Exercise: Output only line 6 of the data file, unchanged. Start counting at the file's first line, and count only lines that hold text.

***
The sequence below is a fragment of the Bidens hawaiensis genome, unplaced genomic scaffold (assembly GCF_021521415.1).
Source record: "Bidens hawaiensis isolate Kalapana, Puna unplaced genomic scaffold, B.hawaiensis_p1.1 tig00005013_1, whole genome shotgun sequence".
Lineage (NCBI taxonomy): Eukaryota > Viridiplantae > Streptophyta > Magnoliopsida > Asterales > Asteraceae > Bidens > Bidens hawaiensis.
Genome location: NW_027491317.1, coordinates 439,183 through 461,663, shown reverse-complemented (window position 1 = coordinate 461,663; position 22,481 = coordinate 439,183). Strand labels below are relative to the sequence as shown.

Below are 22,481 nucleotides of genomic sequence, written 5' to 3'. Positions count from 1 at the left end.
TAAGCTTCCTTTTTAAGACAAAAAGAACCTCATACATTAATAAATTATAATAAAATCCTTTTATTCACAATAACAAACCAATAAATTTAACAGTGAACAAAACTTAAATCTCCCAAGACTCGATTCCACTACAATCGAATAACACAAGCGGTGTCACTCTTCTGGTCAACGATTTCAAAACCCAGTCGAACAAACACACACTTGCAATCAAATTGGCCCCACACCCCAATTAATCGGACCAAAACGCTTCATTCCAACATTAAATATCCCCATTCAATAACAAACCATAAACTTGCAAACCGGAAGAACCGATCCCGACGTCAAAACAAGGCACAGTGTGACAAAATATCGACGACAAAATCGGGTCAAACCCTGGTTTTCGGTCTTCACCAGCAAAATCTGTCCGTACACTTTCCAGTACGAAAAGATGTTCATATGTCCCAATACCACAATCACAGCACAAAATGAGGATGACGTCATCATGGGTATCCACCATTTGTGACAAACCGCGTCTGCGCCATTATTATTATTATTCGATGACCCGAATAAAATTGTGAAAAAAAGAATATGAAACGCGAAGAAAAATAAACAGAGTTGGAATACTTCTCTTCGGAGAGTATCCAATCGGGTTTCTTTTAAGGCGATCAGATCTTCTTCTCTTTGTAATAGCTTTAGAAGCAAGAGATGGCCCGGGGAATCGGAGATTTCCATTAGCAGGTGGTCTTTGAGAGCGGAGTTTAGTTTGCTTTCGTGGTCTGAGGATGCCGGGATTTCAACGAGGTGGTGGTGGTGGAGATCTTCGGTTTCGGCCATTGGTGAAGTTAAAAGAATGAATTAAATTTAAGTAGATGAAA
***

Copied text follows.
TAAGCTTCCTTTTTAAGACAAAAAGAACCTCATACATTAATAAATTATAATAAAATCCTTTTATTCACAATAACAAACCAATAAATTTAACAGTGAACAAAACTTAAATCTCCCAAGACTCGATTCCACTACAATCGAATAACACAAGCGGTGTCACTCTTCTGGTCAACGATTTCAAAACCCAGTCGAACAAACACACACTTGCAATCAAATTGGCCCCACACCCCAATTAATCGGACCAAAACGCTTCATTCCAACATTAAATATCCCCATTCAATAACAAACCATAAACTTGCAAACCGGAAGAACCGATCCCGACGTCAAAACAAGGCACAGTGTGACAAAATATCGACGACAAAATCGGGTCAAACCCTGGTTTTCGGTCTTCACCAGCAAAATCTGTCCGTACACTTTCCAGTACGAAAAGATGTTCATATGTCCCAATACCACAATCACAGCACAAAATGAGGATGACGTCATCATGGGTATCCACCATTTGTGACAAACCGCGTCTGCGCCATTATTATTATTATTCGATGACCCGAATAAAATTGTGAAAAAAAGAATATGAAACGCGAAGAAAAATAAACAGAGTTGGAATACTTCTCTTCGGAGAGTATCCAATCGGGTTTCTTTTAAGGCGATCAGATCTTCTTCTCTTTGTAATAGCTTTAGAAGCAAGAGATGGCCCGGGGAATCGGAGATTTCCATTAGCAGGTGGTCTTTGAGAGCGGAGTTTAGTTTGCTTTCGTGGTCTGAGGATGCCGGGATTTCAACGAGGTGGTGGTGGTGGAGATCTTCGGTTTCGGCCATTGGTGAAGTTAAAAGAATGAATTAAATTTAAGTAGATGAAA